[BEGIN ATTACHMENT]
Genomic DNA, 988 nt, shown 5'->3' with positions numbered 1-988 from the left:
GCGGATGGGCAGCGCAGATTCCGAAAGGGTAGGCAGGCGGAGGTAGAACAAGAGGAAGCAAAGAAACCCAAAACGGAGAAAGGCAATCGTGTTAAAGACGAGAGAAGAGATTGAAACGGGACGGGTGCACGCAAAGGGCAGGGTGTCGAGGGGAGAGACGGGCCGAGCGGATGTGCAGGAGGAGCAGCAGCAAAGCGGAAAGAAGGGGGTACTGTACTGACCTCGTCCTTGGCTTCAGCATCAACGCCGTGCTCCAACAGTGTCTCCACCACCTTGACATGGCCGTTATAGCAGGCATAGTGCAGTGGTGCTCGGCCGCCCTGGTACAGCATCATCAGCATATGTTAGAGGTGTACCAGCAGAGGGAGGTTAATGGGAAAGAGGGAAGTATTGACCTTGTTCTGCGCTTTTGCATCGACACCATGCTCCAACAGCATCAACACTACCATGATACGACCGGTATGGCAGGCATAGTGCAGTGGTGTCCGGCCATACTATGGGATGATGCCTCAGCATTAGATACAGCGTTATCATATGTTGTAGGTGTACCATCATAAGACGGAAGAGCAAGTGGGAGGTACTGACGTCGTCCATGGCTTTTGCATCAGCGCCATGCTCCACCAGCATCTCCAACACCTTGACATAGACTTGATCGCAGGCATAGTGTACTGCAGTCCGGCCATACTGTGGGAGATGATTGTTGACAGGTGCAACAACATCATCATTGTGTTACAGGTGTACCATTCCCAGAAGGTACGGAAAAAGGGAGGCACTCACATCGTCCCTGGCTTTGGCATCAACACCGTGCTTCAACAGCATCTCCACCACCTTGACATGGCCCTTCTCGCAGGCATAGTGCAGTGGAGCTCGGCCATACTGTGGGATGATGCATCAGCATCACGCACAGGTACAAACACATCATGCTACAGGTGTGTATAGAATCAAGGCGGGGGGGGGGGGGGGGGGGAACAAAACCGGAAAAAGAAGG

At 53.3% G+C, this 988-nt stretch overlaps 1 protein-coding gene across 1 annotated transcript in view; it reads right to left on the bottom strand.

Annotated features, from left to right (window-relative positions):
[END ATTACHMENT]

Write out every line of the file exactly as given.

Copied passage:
Genomic DNA, 988 nt, shown 5'->3' with positions numbered 1-988 from the left:
GCGGATGGGCAGCGCAGATTCCGAAAGGGTAGGCAGGCGGAGGTAGAACAAGAGGAAGCAAAGAAACCCAAAACGGAGAAAGGCAATCGTGTTAAAGACGAGAGAAGAGATTGAAACGGGACGGGTGCACGCAAAGGGCAGGGTGTCGAGGGGAGAGACGGGCCGAGCGGATGTGCAGGAGGAGCAGCAGCAAAGCGGAAAGAAGGGGGTACTGTACTGACCTCGTCCTTGGCTTCAGCATCAACGCCGTGCTCCAACAGTGTCTCCACCACCTTGACATGGCCGTTATAGCAGGCATAGTGCAGTGGTGCTCGGCCGCCCTGGTACAGCATCATCAGCATATGTTAGAGGTGTACCAGCAGAGGGAGGTTAATGGGAAAGAGGGAAGTATTGACCTTGTTCTGCGCTTTTGCATCGACACCATGCTCCAACAGCATCAACACTACCATGATACGACCGGTATGGCAGGCATAGTGCAGTGGTGTCCGGCCATACTATGGGATGATGCCTCAGCATTAGATACAGCGTTATCATATGTTGTAGGTGTACCATCATAAGACGGAAGAGCAAGTGGGAGGTACTGACGTCGTCCATGGCTTTTGCATCAGCGCCATGCTCCACCAGCATCTCCAACACCTTGACATAGACTTGATCGCAGGCATAGTGTACTGCAGTCCGGCCATACTGTGGGAGATGATTGTTGACAGGTGCAACAACATCATCATTGTGTTACAGGTGTACCATTCCCAGAAGGTACGGAAAAAGGGAGGCACTCACATCGTCCCTGGCTTTGGCATCAACACCGTGCTTCAACAGCATCTCCACCACCTTGACATGGCCCTTCTCGCAGGCATAGTGCAGTGGAGCTCGGCCATACTGTGGGATGATGCATCAGCATCACGCACAGGTACAAACACATCATGCTACAGGTGTGTATAGAATCAAGGCGGGGGGGGGGGGGGGGGGGAACAAAACCGGAAAAAGAAGG

At 53.3% G+C, this 988-nt stretch overlaps 1 protein-coding gene across 1 annotated transcript in view; it reads right to left on the bottom strand.

Annotated features, from left to right (window-relative positions):